Fact Check: Covid-19 Vaccine Suppresses DNA Repair, Unleashes Cancer, Accelerates Aging? Swedish Study Causes Alarm

A viral claim suggesting that COVID-19 vaccine spike proteins enter cell nuclei, suppress DNA repair, unleash cancer, immunodeficiency, autoimmune disorders or accelerated aging, is found to be a hoax. The claim has been made on a study submitted by a researchers at two Swedish universities.

The Covid 19 vaccine has remained embroiled in baseless conspiracy theories ever since it was rolled out in January this year. Earlier, a hoax claiming that vaccine will alter the human DNA of those taking the jab had also gone viral.

Coronavirus Covid 19 Vaccine Jab Medical
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What is Written in the Paper?

The research paper titled "SARS–CoV–2 Spike Impairs DNA Damage Repair and Inhibits V(D)J Recombination In Vitro" is written by Hui Jiang and Ya-Fang Mei, both researchers at the Department of Molecular Biosciences, The Wenner–Gren Institute, Stockholm University, and the Department of Clinical Microbiology, Virology, Umeå University, respectively.

In its article, Natural News reported that the authors wrote, "We found that the spike protein markedly inhibited both BRCA1 and 53BP1 foci formation (Figure 3D–G). Together, these data show that the SARS–CoV–2 full–length spike protein inhibits DNA damage repair by hindering DNA repair protein recruitment."

"This means that the spike protein, which is generated in cell ribosomes after the cells have been hijacked by mRNA vaccines, doesn't always leave the cell and enter the bloodstream as we are told by mRNA vaccine proponents. In some cases, the spike protein enters the cell nucleus. There, it interferes with the DNA repair mechanism as described throughout this article," read the report by the outlet.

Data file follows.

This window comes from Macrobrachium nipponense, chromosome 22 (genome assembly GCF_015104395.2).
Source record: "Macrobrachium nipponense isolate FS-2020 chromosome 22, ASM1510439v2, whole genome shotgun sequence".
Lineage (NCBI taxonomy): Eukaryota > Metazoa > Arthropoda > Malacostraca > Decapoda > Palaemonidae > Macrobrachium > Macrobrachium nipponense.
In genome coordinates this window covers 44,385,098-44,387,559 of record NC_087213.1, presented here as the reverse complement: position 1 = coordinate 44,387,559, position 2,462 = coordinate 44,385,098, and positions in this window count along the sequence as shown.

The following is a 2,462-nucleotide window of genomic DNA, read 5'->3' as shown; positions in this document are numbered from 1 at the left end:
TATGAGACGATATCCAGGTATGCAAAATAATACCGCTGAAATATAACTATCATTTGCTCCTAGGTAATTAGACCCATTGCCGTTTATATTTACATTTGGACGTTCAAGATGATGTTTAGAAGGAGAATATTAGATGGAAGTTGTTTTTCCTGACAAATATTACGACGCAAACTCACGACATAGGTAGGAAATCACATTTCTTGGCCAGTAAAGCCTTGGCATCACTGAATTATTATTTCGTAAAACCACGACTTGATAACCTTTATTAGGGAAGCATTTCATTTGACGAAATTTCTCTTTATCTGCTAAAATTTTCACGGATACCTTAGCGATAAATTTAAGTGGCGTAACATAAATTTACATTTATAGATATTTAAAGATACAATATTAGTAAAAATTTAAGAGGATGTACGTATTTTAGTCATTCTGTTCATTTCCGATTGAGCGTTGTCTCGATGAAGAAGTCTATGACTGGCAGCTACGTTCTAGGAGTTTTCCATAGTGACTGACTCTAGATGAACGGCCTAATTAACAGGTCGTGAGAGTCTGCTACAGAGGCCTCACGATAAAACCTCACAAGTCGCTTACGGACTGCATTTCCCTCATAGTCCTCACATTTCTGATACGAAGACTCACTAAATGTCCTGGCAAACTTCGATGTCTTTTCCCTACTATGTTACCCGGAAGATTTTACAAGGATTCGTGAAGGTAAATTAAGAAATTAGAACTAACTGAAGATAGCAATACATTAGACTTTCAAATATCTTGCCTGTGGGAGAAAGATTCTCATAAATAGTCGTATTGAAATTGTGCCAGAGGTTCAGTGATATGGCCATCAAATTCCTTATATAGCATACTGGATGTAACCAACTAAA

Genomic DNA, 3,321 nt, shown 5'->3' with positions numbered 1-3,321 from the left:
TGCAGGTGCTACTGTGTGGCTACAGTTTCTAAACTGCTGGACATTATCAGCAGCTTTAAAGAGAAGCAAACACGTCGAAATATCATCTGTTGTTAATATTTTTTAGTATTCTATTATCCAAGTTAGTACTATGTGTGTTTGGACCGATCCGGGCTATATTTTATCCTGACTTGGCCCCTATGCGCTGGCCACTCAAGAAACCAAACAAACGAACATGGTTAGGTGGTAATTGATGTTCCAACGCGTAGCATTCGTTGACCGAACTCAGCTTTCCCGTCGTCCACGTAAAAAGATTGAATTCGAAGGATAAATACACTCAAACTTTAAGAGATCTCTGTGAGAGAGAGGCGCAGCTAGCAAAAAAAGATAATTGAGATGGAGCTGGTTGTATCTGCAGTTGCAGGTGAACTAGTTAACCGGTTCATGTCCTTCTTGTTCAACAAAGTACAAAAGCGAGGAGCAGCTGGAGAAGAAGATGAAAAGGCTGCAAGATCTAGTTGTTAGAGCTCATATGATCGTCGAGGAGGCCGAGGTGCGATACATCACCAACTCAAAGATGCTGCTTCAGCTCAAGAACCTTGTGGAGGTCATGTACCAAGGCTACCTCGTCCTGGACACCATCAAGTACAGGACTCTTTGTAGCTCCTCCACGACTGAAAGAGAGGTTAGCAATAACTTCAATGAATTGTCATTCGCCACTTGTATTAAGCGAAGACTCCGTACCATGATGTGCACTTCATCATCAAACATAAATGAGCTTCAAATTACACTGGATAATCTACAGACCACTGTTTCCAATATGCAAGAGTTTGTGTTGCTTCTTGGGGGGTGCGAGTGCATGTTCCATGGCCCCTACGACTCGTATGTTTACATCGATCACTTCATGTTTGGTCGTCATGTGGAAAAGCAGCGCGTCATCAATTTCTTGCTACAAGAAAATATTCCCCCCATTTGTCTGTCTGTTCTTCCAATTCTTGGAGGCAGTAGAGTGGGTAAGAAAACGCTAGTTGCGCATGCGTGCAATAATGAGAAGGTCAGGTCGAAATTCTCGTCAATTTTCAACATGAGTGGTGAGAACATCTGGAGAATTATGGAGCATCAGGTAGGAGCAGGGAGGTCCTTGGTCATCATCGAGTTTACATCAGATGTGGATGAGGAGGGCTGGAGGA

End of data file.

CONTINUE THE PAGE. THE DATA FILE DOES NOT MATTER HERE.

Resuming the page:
Here is the Truth

Debunking the claim, Lead Stories, a fact-checking website, stated that the study was not peer-reviewed. Further, it also claimed that one of the universities have requested for the draft be withdrawn after it found flaws with its methodology and conclusions.

In a communique to the outlet, Professor Neus Visa, department head at Stockholm University said that the conclusions in the study are wrong. "No, the article does not prove that vaccine-generated spike proteins will hijack the human body's DNA repair mechanism and other adaptive immune system reactions. The study uses an artificial setup in vitro that cannot support conclusions about the effects of the spike protein in the body," Visa said.

Claiming that while Stockholm University's research projects are "truth-seeking, free and unbound," peer review is essential, the HoD went on to add, " We have evaluated the research presented in this article and found flaws in the quality of the work and data interpretation and therefore the authors have contacted the journal and requested the withdrawal of the article."

This article was first published on December 21, 2021
Related topics : Fake news